The cool of Alaska’s Glacier Bay
GLACIER BAY, Alaska -- Here’s a riddle: Why did more than three-quarters of the 448,861 people who visited this breathtaking national treasure last year never set foot on dry land?
The answer: They were seeing the wonders of southeast Alaska, including Glacier Bay, from the decks of huge cruise ships.
But to get kissing close to the scenery and to feel the chill breeze off a glacier, you need to cruise on a small ship equipped with kayaks. This is especially true in 3.2-million-acre Glacier Bay National Park, a fragile wilderness that 19th century naturalist John Muir considered the crown jewel of the Inside Passage. Because of concerns that mega-ships may disturb the wildlife, only two at most are allowed in the bay each day. Even so, most are too big and ungainly to enter Reid Inlet on the West Arm (headed by one of the glaciers that seems to be advancing), moor in glassy Beartrack Cove or get close enough to smell the sea lion colony on South Marble Island. Last June, on a six-day cruise aboard the 34-passenger Wilderness Explorer, I did all that as well as hike into the trackless back country and kayak every day.
For those who hate to sit still and can do without fancy staterooms and midnight buffets, cruising on a small ship answers the bigger riddle of how to get as close as possible to the flora, fauna, fiords and rivers of ice of southeast Alaska. Cruise West, American Safari Cruises and Lindblad Expeditions offer such small-ship excursions. But I chose Alaska’s Glacier Bay Tours and Cruises, part of Goldbelt Inc., a 20-year-old company owned by Native Americans, because it seemed to offer the least expensive, most active option.
The company has four small ships that cruise the Inside Passage and provide differing amounts of outdoor activity (chiefly kayaking): the deluxe, 49-passenger Executive Explorer, offering traditional, laid-back cruises with port calls; the 96-passenger Wilderness Discoverer, with some port calls and some active wilderness adventures; the 72-passenger Wilderness Adventurer, devoted to scenery, not ports, with daily kayaking excursions of one to three hours; and the Wilderness Explorer, affectionately known as “the Wex,” which serves as a cruising base camp, launching daily five-to seven-hour kayaking trips, with stops on shore for hiking, wildlife viewing and picnic lunches.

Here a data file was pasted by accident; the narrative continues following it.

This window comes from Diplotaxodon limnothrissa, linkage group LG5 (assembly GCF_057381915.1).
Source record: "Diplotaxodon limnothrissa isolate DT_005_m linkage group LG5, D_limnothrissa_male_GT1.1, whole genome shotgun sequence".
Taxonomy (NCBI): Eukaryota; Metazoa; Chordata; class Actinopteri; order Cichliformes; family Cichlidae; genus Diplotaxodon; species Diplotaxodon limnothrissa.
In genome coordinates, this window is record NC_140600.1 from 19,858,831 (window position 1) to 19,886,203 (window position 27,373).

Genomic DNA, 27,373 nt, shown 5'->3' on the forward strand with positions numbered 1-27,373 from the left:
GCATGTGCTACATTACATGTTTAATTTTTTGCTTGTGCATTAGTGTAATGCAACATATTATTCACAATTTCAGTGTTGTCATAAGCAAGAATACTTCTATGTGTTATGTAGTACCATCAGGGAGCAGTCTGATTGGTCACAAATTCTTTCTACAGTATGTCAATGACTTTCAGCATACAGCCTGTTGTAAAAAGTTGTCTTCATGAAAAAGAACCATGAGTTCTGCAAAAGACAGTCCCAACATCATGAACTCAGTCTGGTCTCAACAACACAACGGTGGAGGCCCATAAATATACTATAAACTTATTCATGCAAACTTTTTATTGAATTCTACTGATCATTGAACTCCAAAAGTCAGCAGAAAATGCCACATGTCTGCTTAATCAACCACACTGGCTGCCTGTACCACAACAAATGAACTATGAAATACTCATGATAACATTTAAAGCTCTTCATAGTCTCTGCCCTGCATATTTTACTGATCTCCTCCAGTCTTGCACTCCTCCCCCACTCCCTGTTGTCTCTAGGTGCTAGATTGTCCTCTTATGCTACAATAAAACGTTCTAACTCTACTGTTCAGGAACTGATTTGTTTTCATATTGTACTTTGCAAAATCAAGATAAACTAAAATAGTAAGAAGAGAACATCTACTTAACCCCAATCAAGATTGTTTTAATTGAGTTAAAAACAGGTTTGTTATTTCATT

The cruise I took on the Wex started with a flight from Juneau to Gustavus, the settlement closest to Glacier Bay, followed by three days on the ship cruising in the park, a day kayaking with humpback whales in Icy Strait just to the south and another day cruising back to Juneau.
Because of the way the company has designed its cruises, offering various amounts of activity depending on passengers’ interests, you’re likely to end up in a self-selected, copacetic group. Fellow passengers commented to me several times about how much they had in common with one another and how well everyone got along. Most were in their 30s, 40s and 50s, though we had two older couples, including Ed Menning, a retired national park superintendent, and his wife, Jean, who were a thing of beauty as a paddling team.
The 12-person crew was uniformly youthful, including baby-faced Capt. Joel Trainer; cruise director Gina Moreno, who works as a snowboarding instructor at Mt. Hood during the winter; and rangy, curly-headed Mathias Perle, our shipboard naturalist. They were energetic and enthusiastic, but not as knowledgeable as big cruise ship lecturers and park rangers. At night after chores, some of them hit the books to study up on coastal Alaska, and on the last night, when they wore their dress uniforms, the dining room looked like the scene of a high school graduation party.